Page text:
There is no data showing how many people actually click on the attractive “accept” button after reading click agreements, Terms of Service (ToS) and privacy policies (collectively the “online term”). However, there is research that indicates less than 1 percent of people take time to review the terms online. Most people consider online terms to be an annoying speed bump and clearly do not care.
The 99 percent who circumvent them believe that the online terms contain only provisions or statutory privacy notices generally accepted by courts around the world. They will not, for the most part, be mistaken. Courts generally uphold the online terms because acceptance of click agreements confirms that users agree.
Why cloud users should take care
Among the various issues, one reason cloud users should keep in mind is that cloud providers bear no contractual responsibility for cyber security incidents. Another important concern is the location of a business’s data, as the courts enforce the laws of the country where the data is located when enforcing legal jurisdiction. Therefore, determining where your cloud data will be stored is actually worth negotiating.
Another important consideration is the number of online links that can be included in a cloud click agreement. For example, any cloud click agreement can have 20 to 30 embedded online links, but some businesses take time to review online links, let alone negotiate the terms of each.
Recently, our firm negotiated a two-page purchase order related to online sales tax services. It turned out that there were 25 different sets of online terms that we had to review.
Most cloud providers will negotiate key legal provisions in click agreements and online links, but some businesses take time to dig into agreements to think through potential problem areas.
Internet jurisdiction in the cloud
Where data resides in the cloud is very important, because if data is stored in the European Union, it is likely that the European Union’s General Data Protection Act (GDPR) will govern how personal data is managed. However, if the data is in the U.S. If the bank belongs to the bank In order to comply with the rules, the cloud service provider must communicate with the data provider to ensure that its data is in the U.S. Is placed in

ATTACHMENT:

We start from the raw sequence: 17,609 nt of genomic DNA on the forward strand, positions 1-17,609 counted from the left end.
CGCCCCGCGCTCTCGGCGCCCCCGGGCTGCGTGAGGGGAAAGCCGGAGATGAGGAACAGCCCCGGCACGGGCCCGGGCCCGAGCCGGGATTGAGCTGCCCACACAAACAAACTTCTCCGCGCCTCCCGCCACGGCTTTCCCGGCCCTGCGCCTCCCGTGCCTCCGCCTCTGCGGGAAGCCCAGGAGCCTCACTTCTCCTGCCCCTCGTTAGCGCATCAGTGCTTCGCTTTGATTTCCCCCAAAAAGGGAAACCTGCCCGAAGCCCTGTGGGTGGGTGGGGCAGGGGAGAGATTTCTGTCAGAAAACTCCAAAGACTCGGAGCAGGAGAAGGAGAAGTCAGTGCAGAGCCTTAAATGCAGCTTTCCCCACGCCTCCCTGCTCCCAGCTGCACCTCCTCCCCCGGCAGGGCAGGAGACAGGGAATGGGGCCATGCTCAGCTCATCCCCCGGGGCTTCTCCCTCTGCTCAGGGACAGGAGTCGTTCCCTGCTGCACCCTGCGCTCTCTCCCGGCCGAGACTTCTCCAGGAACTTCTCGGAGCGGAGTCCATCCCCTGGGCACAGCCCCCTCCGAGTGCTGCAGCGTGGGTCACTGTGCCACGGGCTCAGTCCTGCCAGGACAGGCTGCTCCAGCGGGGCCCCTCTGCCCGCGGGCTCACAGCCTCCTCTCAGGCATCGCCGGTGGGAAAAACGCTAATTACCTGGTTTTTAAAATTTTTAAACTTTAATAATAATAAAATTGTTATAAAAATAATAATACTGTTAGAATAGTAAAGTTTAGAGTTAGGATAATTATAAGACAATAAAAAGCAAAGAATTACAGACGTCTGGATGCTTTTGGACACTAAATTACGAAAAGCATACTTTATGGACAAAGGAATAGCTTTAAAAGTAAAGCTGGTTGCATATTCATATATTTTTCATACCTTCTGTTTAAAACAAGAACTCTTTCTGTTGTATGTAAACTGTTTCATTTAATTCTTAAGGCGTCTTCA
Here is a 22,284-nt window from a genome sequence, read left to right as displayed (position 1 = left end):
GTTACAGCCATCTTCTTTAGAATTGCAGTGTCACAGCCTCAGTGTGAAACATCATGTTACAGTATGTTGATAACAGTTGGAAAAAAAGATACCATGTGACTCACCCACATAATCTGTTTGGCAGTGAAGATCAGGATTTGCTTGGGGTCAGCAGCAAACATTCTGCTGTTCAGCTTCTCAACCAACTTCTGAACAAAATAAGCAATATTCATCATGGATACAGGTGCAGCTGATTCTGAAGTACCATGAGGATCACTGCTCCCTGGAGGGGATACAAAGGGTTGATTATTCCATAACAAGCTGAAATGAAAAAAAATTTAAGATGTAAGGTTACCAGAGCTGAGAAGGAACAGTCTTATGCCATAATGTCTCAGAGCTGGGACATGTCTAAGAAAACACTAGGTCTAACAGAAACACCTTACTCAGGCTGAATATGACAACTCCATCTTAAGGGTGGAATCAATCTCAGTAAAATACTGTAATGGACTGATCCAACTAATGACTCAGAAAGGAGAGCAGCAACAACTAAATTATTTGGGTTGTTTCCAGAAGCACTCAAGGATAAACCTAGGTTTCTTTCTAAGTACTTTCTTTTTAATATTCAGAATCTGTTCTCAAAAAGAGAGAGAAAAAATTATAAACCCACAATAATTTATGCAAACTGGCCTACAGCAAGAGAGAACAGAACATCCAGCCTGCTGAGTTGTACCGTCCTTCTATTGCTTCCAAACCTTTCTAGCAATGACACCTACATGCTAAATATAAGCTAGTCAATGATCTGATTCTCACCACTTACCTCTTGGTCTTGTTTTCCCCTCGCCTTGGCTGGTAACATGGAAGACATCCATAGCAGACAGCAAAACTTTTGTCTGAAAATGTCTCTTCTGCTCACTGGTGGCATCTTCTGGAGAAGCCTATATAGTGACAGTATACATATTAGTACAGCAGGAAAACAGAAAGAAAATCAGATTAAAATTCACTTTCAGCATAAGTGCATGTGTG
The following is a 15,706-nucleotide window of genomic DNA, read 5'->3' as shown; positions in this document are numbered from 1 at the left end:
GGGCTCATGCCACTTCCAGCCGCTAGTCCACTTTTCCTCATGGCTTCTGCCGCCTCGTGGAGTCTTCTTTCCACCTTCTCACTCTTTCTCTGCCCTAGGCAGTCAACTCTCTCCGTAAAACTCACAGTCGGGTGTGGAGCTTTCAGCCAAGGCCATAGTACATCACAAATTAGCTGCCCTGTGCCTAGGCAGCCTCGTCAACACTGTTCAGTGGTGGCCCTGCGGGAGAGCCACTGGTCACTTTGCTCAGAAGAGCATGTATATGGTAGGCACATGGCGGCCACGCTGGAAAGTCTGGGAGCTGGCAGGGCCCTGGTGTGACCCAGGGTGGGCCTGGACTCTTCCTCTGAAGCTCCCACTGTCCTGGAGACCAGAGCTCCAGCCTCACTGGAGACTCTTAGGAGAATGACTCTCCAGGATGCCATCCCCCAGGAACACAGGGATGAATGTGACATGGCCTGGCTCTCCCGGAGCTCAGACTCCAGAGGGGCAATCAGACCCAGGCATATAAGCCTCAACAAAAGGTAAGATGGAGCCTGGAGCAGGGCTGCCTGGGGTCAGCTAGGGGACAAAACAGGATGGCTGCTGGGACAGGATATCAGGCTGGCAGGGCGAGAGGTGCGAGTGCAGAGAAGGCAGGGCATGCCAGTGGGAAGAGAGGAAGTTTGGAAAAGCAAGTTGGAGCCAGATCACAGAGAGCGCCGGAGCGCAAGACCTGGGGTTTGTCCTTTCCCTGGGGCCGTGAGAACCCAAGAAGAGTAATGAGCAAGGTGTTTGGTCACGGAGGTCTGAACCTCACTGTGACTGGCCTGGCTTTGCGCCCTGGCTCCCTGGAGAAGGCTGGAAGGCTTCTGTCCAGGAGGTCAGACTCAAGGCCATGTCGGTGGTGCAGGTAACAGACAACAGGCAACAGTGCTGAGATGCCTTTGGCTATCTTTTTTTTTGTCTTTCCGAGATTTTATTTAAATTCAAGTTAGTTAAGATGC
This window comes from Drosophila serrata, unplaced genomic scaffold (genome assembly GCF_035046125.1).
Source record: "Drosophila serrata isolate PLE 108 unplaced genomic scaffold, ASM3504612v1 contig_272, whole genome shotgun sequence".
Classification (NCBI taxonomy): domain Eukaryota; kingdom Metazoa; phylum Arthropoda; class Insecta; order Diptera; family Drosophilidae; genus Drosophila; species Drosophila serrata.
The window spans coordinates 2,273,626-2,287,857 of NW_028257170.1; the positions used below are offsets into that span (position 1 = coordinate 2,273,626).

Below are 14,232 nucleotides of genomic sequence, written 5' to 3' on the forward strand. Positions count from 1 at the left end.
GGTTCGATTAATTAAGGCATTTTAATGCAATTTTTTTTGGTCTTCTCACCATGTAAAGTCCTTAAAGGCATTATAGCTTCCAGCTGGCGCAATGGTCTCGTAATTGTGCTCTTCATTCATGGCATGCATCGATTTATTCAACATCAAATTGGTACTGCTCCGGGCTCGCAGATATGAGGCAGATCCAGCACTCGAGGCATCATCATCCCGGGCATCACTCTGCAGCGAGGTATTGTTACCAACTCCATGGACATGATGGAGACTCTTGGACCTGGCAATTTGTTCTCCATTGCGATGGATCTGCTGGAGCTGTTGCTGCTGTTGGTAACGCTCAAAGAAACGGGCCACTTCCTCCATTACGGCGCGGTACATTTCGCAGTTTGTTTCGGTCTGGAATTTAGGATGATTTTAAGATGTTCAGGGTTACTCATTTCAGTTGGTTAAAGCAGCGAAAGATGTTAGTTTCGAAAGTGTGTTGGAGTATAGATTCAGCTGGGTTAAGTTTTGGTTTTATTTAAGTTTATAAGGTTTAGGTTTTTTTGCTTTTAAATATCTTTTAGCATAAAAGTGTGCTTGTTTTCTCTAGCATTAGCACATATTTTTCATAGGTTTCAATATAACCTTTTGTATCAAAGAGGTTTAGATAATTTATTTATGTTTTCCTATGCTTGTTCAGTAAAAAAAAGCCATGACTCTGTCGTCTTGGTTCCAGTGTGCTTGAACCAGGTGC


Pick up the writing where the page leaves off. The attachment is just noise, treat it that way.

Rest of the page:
Unfortunately, not all businesses consider Internet jurisdiction unless they have issues. So if the location of company data matters to your company, it can be an important point for interaction. Be aware, however, that choosing a location is likely to increase costs.
Cloud security is the responsibility of the user
As an example, the following is the section 4.3 (AWS) Customer Agreement of Amazon Web Services:
You should not be surprised to learn that all cloud providers have the same online terms. Cloud providers typically expect their users to bear these burdens.
Leaders of Information Technology (IT), including Chief Information Officers (CIOs), Chief Information Security Officers (CISOs), Chief Privacy Officers (CPOs) and Chief Technology Officers (CTOs), certainly know and understand that providing cloud security measures This is their burden to do when their companies use cloud technology.
Service level agreement in online link
Embedded online links in a one click agreement may seem insignificant, but a cloud provider often includes a separate link to service level agreements (SLAs) if nothing else. Of course, all cloud providers offer an SLA regarding uptime availability and response time with cloud issues. The terms of the SLA are very important, but many cloud users do not bother to interact with uptime, which can actually lead to higher costs for better service.
For example, if the SLA for your cloud provider is 95 percent over a 12-month period, it means that the cloud provider may be down 438.3 hours (or 18.2625 days) per year. However, if the cloud provider was consistently down for 18.2625 days, it would definitely harm cloud customers.
Negotiating a SLA for a 30-day period may be better for your business.